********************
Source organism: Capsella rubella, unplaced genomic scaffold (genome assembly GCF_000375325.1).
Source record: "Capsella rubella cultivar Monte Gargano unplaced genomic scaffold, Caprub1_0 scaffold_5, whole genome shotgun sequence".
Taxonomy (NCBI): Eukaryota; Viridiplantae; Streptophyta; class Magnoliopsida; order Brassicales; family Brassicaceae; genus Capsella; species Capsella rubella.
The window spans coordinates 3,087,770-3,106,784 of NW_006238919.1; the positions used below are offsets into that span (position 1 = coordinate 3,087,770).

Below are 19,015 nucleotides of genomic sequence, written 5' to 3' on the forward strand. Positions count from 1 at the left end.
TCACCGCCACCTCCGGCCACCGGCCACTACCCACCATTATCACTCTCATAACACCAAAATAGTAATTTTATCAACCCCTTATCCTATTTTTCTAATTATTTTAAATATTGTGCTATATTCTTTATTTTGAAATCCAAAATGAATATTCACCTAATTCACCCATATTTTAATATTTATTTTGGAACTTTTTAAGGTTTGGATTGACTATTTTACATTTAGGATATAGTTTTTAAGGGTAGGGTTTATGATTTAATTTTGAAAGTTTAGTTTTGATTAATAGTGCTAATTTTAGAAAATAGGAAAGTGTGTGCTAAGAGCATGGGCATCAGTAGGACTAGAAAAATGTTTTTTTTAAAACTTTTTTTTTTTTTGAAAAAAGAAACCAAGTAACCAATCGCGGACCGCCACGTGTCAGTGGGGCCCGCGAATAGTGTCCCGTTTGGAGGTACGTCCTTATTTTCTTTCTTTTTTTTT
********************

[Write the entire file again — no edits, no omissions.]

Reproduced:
Source organism: Capsella rubella, unplaced genomic scaffold (genome assembly GCF_000375325.1).
Source record: "Capsella rubella cultivar Monte Gargano unplaced genomic scaffold, Caprub1_0 scaffold_5, whole genome shotgun sequence".
Taxonomy (NCBI): Eukaryota; Viridiplantae; Streptophyta; class Magnoliopsida; order Brassicales; family Brassicaceae; genus Capsella; species Capsella rubella.
The window spans coordinates 3,087,770-3,106,784 of NW_006238919.1; the positions used below are offsets into that span (position 1 = coordinate 3,087,770).

Below are 19,015 nucleotides of genomic sequence, written 5' to 3' on the forward strand. Positions count from 1 at the left end.
TCACCGCCACCTCCGGCCACCGGCCACTACCCACCATTATCACTCTCATAACACCAAAATAGTAATTTTATCAACCCCTTATCCTATTTTTCTAATTATTTTAAATATTGTGCTATATTCTTTATTTTGAAATCCAAAATGAATATTCACCTAATTCACCCATATTTTAATATTTATTTTGGAACTTTTTAAGGTTTGGATTGACTATTTTACATTTAGGATATAGTTTTTAAGGGTAGGGTTTATGATTTAATTTTGAAAGTTTAGTTTTGATTAATAGTGCTAATTTTAGAAAATAGGAAAGTGTGTGCTAAGAGCATGGGCATCAGTAGGACTAGAAAAATGTTTTTTTTAAAACTTTTTTTTTTTTTGAAAAAAGAAACCAAGTAACCAATCGCGGACCGCCACGTGTCAGTGGGGCCCGCGAATAGTGTCCCGTTTGGAGGTACGTCCTTATTTTCTTTCTTTTTTTTT